Showing off, for me, doesn’t always involve two wheels (or one wheel). Sometimes, all I need is an audience and my razor sharp wit. One evening, when I was probably about 20, there was a bloke in the pub that I didn’t like the look of. The kind of bloke that obviously goes to the gym, and wants everyone to know about it. What a show-off, I thought, ironically.
He was dressed like a bit of a div, so I decided to tell him. I told him that he looked like he’d been dipped in glue and dragged through an Oxfam shop, which I thought was really funny; but he didn’t. Before I’d finished laughing, and before I’d realised he’d even done it, he’d punched me three or four times and gone back to his pint. As I picked myself up off the floor, I decided not to pursue it; the lad was obviously a lot stronger than me, and probably a lot harder. And I think I had the black eye and the fat lip coming.
Since then, I’ve had plenty more fights. Well I say ‘fights’… it’s usually just me getting beaten up by a stranger after forgetting how to mind my own business. Because come to think of it, out of all the fights I’ve had, I’ve never actually won one.
Eddie the Eagle
In fact it doesn’t seem to matter where in the world I am, if there is an opportunity to show off, I’ll usually take it. Once, on a skiing trip with some friends, I saw a great big jump. Now, I’m not actually a very good skier, but I didn’t let that bother me. I simply had to have a go.
So I did. And as you’d imagine, it didn’t end well. Luckily, there were no broken bones, but I got a lot of strange looks as I skied down to the bar with two bent poles and blood all over my face. As it happens, that trip was the week before Christmas, so I spent the festive period visiting family and seeing friends with half of my face covered in a quite disgusting looking scab. But that’s what happens when you start showing off.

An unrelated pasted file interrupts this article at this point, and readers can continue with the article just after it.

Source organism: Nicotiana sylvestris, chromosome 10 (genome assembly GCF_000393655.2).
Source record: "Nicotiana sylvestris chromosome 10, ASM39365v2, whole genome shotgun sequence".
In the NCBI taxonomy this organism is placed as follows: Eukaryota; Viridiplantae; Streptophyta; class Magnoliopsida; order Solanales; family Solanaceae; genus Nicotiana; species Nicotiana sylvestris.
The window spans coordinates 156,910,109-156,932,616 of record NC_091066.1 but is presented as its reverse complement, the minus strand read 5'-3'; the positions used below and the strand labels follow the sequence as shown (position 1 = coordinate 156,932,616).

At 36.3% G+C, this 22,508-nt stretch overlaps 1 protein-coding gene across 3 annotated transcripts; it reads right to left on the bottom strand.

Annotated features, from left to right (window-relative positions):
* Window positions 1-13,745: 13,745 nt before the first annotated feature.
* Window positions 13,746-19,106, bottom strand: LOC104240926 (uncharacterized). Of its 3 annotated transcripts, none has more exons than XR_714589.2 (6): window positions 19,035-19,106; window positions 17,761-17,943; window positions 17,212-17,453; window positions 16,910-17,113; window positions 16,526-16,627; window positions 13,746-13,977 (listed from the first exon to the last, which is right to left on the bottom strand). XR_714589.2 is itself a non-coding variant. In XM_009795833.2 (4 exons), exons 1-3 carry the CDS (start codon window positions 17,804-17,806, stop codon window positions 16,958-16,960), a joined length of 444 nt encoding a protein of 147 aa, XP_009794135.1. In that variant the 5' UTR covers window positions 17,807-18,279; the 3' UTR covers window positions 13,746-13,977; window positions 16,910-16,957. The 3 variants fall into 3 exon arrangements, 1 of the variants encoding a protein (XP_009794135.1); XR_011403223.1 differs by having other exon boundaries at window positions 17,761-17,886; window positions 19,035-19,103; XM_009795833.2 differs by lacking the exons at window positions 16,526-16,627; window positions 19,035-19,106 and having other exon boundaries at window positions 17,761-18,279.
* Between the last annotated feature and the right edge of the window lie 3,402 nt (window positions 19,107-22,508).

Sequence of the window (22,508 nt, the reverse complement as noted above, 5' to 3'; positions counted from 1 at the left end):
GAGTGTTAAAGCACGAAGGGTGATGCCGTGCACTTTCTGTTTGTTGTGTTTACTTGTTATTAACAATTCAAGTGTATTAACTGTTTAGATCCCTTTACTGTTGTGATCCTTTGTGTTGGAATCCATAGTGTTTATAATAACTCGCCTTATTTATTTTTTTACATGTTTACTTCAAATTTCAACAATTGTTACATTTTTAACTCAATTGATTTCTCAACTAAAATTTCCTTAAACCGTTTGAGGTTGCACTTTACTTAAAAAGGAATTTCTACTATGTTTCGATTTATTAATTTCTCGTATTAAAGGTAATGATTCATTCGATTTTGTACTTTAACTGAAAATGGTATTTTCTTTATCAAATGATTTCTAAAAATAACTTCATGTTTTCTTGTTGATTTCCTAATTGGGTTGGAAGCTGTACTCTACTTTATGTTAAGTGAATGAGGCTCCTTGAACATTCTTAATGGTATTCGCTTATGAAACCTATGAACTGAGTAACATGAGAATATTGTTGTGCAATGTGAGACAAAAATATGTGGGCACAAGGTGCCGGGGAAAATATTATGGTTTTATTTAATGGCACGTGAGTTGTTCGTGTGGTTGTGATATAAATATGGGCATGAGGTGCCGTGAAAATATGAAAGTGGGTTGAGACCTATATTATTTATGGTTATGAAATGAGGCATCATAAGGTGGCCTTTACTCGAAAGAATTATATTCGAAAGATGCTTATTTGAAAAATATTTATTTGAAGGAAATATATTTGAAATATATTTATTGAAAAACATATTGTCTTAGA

But it was exactly a year ago today that I paid the biggest price for showing off that I think I ever have. Within 30 seconds of dragging the KTM SX-E5 out of my van, I was whizzing round JHS carpark on it. And within 30 seconds of that, I was laying on the floor with a snapped leg, waiting for an ambulance. If only I could have parked the thing up. Dicking about on a kids bike, in a carpark, is never a good idea. And I knew it was a terrible idea. But I did it anyway, and I paid the price. All for the sake of a couple of seconds worth of showing off.
This time there was a bit of lasting damage. My tib’ and fib’ were both snapped, so it was a couple of weeks in hospital for pins and plates, and a couple of months laid up. Absolute nightmare.
I thought I’d learnt my lesson. After snapping my leg I decided I was going to stop showing off, for good. But I realised yesterday that I hadn’t learnt my lesson at all, and that I’d still take any opportunity I could to show off. Because when I saw some photographers at the MX track I was riding round, I instantly went into show-off mode; jumping further and higher over all the jumps, riding faster and looser and getting nearer to the edge. Luckily, I wore myself out and had to stop before I had a big off, because it was only a matter of time.
But although I didn’t end up in A&E I did learn something. I learnt that I must have chronic show-off’s disease. And I think it’s incurable. Because no matter how many legs I break or how many times I humiliate myself, I just keep doing it. I think I need some help.